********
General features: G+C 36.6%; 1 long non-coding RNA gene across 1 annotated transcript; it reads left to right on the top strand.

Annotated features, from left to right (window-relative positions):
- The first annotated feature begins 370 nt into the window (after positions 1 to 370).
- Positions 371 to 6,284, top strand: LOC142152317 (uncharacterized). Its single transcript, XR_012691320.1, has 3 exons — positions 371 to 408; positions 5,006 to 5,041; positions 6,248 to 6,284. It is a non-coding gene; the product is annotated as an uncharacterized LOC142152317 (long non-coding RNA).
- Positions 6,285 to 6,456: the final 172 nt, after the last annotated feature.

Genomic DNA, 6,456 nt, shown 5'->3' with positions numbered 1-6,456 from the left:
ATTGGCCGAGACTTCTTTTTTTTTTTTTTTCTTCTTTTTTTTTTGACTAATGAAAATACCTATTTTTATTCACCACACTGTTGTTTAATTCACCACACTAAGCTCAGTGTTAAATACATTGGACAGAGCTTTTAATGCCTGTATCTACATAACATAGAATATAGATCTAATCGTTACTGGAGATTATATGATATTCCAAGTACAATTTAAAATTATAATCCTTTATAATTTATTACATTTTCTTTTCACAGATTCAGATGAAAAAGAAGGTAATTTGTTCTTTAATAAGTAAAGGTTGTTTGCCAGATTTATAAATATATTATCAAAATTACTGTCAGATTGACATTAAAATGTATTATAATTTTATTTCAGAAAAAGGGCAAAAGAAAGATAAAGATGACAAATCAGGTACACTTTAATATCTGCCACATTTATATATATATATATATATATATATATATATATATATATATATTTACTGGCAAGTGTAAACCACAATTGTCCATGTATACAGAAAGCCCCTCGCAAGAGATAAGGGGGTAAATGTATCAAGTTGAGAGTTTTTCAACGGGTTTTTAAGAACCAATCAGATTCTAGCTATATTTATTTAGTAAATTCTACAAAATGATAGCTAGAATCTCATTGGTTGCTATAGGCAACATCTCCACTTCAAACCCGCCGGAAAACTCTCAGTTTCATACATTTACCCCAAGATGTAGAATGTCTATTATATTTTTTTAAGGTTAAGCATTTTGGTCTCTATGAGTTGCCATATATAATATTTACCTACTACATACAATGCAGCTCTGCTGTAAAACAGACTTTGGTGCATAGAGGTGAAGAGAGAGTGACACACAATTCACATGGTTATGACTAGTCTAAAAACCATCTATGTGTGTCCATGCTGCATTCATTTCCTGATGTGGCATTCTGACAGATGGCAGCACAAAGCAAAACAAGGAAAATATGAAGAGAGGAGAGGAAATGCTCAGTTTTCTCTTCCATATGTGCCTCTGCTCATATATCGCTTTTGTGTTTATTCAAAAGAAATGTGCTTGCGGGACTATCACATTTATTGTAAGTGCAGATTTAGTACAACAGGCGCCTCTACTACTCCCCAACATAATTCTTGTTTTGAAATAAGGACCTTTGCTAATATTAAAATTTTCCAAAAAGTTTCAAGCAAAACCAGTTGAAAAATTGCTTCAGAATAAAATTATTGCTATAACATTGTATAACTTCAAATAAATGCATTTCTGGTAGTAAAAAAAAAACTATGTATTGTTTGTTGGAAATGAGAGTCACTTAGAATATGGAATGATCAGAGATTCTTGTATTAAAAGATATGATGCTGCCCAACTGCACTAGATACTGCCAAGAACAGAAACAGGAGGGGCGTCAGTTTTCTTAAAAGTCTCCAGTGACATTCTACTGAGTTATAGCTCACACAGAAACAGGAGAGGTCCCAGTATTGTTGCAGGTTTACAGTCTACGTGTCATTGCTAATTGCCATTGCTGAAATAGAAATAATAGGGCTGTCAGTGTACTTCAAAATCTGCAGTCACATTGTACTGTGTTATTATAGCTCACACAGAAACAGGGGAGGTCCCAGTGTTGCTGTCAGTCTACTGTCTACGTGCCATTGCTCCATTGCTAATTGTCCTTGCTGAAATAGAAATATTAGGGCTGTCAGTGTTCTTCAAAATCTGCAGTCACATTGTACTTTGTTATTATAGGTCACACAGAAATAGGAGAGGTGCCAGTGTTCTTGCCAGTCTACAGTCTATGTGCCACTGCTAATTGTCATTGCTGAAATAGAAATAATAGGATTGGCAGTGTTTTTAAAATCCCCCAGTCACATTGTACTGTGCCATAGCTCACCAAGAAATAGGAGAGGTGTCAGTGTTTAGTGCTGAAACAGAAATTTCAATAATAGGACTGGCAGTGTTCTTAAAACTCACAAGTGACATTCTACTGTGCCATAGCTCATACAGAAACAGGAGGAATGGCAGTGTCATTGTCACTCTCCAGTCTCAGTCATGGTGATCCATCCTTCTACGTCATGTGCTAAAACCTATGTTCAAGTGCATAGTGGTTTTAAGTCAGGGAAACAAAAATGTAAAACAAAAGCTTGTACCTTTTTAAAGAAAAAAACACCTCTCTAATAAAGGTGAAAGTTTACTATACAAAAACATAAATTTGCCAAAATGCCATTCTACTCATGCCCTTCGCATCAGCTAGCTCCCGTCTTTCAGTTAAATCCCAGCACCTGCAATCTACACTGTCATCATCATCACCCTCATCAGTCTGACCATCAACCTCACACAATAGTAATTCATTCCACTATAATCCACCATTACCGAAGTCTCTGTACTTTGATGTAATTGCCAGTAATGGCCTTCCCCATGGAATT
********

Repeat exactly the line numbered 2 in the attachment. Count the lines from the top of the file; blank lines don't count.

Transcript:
Annotated features, from left to right (window-relative positions):